//this way we don't need a header with all the serialize functions for misc types (eg math)
		void Serialize(TValue&, JsonSerializer&);
		
		Serialize(value, *this);
	}

	//Serialize using a member function Serialize(JsonSerializer&)
	template<typename TValue>
	void SerializeImpl(TValue& value, typename boost::enable_if<HasSerialize<TValue> >::type* dummy = 0)
	{
		value.Serialize(*this);
	}
	
public:
	JsonSerializer(bool isWriter)
	: IsWriter(isWriter)
	{ }
	
	template<typename TKey, typename TValue>
	void Serialize(TKey key, TValue& value, typename boost::enable_if<boost::is_class<TValue> >::type* dummy = 0)
	{
		JsonSerializer subVal(IsWriter);
		if(!IsWriter)
			subVal.JsonValue = JsonValue[key];
		
		subVal.SerializeImpl(value);
		
		if(IsWriter)
			JsonValue[key] = subVal.JsonValue;
	}
		
	//Serialize a string value
	template<typename TKey>
	void Serialize(TKey key, std::string& value)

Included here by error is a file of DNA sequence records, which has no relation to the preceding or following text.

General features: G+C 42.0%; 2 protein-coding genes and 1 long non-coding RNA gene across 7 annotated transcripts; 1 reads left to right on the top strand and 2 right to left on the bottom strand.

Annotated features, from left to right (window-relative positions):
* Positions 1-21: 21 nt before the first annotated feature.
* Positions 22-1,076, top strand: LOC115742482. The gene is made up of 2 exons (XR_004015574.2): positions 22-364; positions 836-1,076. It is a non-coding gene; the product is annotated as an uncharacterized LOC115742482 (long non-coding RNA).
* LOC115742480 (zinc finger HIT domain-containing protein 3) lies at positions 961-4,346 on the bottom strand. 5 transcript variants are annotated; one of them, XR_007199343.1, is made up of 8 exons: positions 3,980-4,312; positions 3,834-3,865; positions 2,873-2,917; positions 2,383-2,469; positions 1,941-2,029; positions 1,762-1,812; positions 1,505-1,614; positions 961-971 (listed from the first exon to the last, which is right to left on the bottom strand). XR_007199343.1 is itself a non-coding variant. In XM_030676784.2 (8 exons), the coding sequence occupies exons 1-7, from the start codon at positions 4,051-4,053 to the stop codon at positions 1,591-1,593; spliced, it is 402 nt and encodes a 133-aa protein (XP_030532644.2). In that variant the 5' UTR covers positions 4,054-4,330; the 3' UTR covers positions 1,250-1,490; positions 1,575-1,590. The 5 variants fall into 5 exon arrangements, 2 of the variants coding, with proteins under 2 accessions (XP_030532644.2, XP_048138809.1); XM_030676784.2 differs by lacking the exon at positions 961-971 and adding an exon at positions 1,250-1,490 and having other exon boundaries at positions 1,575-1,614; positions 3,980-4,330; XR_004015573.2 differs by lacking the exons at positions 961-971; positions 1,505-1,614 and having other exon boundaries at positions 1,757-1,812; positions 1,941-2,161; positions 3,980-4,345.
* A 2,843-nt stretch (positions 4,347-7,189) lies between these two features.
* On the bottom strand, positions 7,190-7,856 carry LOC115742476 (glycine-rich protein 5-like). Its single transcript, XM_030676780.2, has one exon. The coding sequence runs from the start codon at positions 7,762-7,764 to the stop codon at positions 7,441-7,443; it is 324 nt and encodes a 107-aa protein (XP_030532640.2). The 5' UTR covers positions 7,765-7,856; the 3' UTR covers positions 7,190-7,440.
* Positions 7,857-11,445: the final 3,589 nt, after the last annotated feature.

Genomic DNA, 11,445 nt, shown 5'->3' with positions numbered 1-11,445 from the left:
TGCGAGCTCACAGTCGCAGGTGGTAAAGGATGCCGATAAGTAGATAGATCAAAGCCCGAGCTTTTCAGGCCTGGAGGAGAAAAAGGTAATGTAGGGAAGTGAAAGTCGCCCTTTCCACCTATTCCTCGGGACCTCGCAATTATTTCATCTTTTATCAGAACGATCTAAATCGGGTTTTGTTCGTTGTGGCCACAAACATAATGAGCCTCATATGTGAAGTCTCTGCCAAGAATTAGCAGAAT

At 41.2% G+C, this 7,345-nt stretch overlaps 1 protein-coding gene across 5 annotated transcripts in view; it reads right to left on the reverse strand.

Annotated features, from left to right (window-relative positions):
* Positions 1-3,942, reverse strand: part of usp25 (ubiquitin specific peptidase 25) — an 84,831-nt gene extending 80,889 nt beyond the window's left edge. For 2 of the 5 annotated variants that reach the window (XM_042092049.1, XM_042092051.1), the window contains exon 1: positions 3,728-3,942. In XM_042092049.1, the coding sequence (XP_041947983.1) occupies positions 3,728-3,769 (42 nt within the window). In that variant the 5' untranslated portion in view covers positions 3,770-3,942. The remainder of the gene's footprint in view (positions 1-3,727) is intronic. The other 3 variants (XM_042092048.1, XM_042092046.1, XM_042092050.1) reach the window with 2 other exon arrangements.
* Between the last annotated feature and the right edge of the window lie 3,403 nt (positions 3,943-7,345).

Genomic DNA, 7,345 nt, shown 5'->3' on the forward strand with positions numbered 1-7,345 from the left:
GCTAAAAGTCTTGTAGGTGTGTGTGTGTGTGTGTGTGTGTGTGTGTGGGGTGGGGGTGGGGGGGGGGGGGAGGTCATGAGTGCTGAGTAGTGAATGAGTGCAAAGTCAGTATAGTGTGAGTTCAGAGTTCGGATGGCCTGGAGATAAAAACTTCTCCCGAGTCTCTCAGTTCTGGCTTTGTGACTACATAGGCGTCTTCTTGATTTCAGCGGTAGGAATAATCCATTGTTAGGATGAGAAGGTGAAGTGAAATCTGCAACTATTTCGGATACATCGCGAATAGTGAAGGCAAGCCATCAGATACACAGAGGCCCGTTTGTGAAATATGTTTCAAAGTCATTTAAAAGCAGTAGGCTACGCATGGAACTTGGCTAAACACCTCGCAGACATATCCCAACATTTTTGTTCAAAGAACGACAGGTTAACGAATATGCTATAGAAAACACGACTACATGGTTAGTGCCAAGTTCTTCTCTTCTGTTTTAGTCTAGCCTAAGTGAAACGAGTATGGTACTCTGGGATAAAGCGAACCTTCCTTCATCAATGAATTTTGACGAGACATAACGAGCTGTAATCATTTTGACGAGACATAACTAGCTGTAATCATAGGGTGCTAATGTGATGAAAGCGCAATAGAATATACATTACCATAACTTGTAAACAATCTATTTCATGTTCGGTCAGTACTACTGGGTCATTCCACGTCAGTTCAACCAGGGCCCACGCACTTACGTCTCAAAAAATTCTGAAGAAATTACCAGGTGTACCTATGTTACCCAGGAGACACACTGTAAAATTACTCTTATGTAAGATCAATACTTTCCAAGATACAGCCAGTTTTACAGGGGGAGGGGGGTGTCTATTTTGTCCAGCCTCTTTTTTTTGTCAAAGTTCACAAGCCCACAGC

{
		if(IsWriter)
			Write(key, value);
		else
			Read(key, value);
	}
	
	//Serialize a non class type directly using JsonCpp
	template<typename TKey, typename TValue>
	void Serialize(TKey key, TValue& value, typename boost::enable_if<boost::is_fundamental<TValue> >::type* dummy = 0)
	{
		if(IsWriter)
			Write(key, value);
		else
			Read(key, value);
	}
	
	//Serialize an enum type to JsonCpp 
	template<typename TKey, typename TEnum>
	void Serialize(TKey key, TEnum& value, typename boost::enable_if<boost::is_enum<TEnum> >::type* dummy = 0)
	{
		int ival = (int) value;
		if(IsWriter)
		{
			Write(key, ival);
		}
		else
		{
			Read(key, ival);
			value = (TEnum) ival;
		}
	}
	
	//Serialize only when writing (saving), useful for r-values
	template<typename TKey, typename TValue>
	void WriteOnly(TKey key, TValue value, typename boost::enable_if<boost::is_fundamental<TValue> >::type* dummy = 0)
	{
		if(IsWriter)
			Write(key, value);
	}
	
	//Serialize a series of items by start and end iterators
	template<typename TKey, typename TItor>
	void WriteOnly(TKey key, TItor first, TItor last)
	{
		if(!IsWriter)